#. 126. October 2006

Electronic Journal & Daily Weblog

Exploiting African Genocide for Propaganda
by Ned Goldstein, WW4 REPORT

The African Liberation Forces of Mauritania Speak
On Slavery and Genocide in the Sahel

by Bill Weinberg, WW4 REPORT

Revolution or Populist Theater?
by Dan La Botz, Mexican Labor News & Analysis

An Interview with Pachakutik Presidential Candidate Luis Maca
by Rune Geertsen, Upside Down World

Canadian Mining Project Tainted by Rights Abuses
by Cyril Mychalejko, Upside Down World

Popular Movement Stands Up to Privatization
by Jason Wallach, Upside Down World

From Weekly News Update on the Americas:


Book Review:
The Primer George Bush Should Have Read!
by Vilosh Vinograd, WW4 REPORT

“Throughout twenty centuries of Christianity, the Romans and the Hebrews have been admired, read, imitated, in both deed and word; their masterpieces have yielded an appropriate quotation every time anybody had a crime he wanted to justify.”
— Simone Weil, “The Illiad, or the Poem of Force,” 1939

“Would you like to see the Pope at the end of a rope?
Do you think he’s a fool?”
— Black Sabbath, “After Forever,” 1971

Exit Poll: Should the UN intervene in Darfur, or is it all a Zionist/imperialist conspiracy for “regime change” in Sudan?

Responses to last month’s Exit Poll:





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Continue Reading#. 126. October 2006 


Exploiting African Genocide for Propaganda

by Ned Goldstein, WW4 REPORT

The death toll in the Darfur region of western Sudan has reached between 200,000 and 400,000 as of Oct. 1, with 2.5 million displaced. The UN warns that the death toll could escalate precipitously if the situation is allowed to deteriorate. The dictatorial — and genocidal —Khartoum regime led by Omar al-Bashir, is possibly the world’s most brutal and murderous.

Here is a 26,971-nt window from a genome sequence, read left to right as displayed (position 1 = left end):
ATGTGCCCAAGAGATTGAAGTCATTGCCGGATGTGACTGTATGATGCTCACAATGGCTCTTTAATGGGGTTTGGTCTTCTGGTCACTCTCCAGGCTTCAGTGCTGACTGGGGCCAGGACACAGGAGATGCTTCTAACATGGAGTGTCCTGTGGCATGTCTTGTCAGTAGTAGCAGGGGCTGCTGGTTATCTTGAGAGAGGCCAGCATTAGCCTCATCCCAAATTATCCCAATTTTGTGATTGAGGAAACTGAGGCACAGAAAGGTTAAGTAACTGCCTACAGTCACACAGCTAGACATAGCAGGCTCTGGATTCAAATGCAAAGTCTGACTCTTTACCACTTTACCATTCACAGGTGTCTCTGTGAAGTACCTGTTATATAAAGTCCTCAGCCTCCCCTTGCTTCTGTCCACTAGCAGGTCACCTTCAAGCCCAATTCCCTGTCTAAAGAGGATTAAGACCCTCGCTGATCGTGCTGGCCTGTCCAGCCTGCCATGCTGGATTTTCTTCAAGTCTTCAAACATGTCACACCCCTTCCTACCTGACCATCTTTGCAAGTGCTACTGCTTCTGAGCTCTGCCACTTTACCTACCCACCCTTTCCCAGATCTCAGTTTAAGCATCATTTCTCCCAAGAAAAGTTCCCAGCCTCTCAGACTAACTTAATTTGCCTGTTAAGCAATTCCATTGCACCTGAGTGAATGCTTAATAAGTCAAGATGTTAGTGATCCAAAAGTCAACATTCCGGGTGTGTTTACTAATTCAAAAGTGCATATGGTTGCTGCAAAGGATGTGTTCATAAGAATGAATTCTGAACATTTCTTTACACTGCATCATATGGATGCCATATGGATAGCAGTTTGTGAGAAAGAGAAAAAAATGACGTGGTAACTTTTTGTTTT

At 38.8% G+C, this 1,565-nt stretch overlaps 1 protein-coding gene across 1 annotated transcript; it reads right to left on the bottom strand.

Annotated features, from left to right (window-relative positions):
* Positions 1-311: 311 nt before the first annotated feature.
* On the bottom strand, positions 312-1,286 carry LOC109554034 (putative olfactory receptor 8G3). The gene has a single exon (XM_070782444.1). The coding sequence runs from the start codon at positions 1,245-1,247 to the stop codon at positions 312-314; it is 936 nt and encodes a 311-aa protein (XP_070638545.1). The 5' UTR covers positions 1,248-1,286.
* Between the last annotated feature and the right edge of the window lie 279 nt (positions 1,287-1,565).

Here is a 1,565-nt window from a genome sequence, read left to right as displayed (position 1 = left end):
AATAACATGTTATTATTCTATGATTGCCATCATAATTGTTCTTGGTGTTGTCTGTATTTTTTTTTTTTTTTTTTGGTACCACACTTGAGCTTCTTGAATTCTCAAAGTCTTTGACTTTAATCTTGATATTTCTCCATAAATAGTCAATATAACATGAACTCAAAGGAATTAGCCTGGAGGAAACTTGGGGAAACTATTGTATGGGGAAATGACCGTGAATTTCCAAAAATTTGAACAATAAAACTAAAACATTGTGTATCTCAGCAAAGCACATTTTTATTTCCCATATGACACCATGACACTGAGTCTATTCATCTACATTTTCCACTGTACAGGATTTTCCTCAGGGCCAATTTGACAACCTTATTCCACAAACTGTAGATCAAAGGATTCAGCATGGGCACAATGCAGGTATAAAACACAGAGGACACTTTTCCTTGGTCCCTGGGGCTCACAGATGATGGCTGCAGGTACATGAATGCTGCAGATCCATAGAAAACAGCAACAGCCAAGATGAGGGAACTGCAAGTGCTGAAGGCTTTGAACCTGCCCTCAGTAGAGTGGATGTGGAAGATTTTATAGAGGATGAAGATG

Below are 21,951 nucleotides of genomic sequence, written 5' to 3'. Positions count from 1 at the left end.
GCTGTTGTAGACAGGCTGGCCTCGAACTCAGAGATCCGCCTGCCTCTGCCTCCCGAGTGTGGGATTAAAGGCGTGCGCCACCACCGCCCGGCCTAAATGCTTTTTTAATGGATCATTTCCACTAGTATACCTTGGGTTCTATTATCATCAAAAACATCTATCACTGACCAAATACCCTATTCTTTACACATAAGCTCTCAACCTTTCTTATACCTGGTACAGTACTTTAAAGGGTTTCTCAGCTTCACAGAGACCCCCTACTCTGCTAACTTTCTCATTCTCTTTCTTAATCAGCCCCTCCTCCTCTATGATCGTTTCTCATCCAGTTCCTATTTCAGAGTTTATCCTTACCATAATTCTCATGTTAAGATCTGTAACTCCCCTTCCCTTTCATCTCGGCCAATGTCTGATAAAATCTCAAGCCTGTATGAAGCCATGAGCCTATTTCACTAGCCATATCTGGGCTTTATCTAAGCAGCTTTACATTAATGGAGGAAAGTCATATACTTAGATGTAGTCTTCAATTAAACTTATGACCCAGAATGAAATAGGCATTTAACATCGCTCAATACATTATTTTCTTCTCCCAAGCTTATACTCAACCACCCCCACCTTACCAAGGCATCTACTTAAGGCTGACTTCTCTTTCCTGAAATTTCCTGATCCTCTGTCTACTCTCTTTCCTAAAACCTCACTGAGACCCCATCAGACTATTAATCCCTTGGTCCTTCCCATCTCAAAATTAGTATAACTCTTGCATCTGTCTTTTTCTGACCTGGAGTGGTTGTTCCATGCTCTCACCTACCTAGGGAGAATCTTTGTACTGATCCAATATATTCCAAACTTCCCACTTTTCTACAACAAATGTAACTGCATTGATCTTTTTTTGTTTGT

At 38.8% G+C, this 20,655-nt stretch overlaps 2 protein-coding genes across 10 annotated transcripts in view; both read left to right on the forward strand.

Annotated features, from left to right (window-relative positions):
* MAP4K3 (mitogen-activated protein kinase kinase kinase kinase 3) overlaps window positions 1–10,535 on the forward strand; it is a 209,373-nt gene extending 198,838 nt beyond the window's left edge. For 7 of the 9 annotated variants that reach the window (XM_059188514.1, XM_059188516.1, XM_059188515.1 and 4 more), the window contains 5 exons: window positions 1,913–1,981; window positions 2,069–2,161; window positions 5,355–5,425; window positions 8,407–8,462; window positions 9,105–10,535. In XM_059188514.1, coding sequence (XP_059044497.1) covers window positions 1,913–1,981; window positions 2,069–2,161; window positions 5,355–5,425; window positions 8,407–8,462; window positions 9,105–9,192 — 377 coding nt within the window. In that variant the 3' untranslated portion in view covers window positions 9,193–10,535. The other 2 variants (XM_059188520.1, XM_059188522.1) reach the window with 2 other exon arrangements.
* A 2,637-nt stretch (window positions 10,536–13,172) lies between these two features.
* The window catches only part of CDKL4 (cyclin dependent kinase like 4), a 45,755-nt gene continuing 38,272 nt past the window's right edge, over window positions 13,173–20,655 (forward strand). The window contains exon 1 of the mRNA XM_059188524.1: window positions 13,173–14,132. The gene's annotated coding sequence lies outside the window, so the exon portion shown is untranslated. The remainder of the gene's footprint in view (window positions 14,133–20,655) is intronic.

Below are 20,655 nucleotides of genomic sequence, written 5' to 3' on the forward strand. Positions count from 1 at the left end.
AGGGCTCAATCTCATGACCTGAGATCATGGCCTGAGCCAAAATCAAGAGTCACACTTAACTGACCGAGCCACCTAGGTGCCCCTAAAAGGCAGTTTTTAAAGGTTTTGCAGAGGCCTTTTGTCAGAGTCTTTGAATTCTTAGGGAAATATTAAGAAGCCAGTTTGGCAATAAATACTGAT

The conflict in Darfur is rooted in the long oppression of marginalized groups seeking political and economic equality. Ethnic identification has become increasingly polarized in Darfur, the tribes from which the rebels draw their numbers generally characterized as Black Africans, and the Sudanese army and its proxy militias described as Arab.

While the debate over what to do about Darfur continues, the Sudanese government and critics of the US-based Save Darfur coalition have continued to accuse the movement (or, at least, elements of it) of having ulterior motives: namely, to benefit Israel—both by diverting attention from Israeli war crimes to those of the Khartoum regime and its supporters in the Arab world, and, more ambitiously to actually destabilize Sudan’s Islamist government.

Khartoum and Israel: Mutual Exploitation?

The Sudanese government has, unsurprisingly, stressed the participation of Zionist and Jewish groups in the Save Darfur movement—and flatly accused Israel of being behind the insurgency in Darfur.

As early as Dec. 21, 2004, Republic of Sudan Radio reported that Sudanese Interior Minister Ahmad Harun, flanked by two other government ministers, “accused the Zionist entity of supplying the rebels with weapons in the framework of Israel’s plan that targets Arab nations.”

In May 2005, the Sudanese State Minister for Foreign Affairs, Samir al-Shaybani told a Syrian interviewer: “We can even say that these powers want to dismember Sudan and replace this government with another one that serves their strategic interests, represented in obliterating Sudan’s Arab identity. Top among these powers is the Zionist lobby, which considered the Darfur issue primarily a Jewish issue requiring solidarity between the Jews and some African tribes, which claim to be in conflict with Arab tribes. The Darfur issue has thus been depicted within the framework of mass annihilation. The Zionist groups and US Administration played on this theory and dedicated huge resources and large media and diplomatic campaigns to promote this erroneous diagnosis of the conflict.”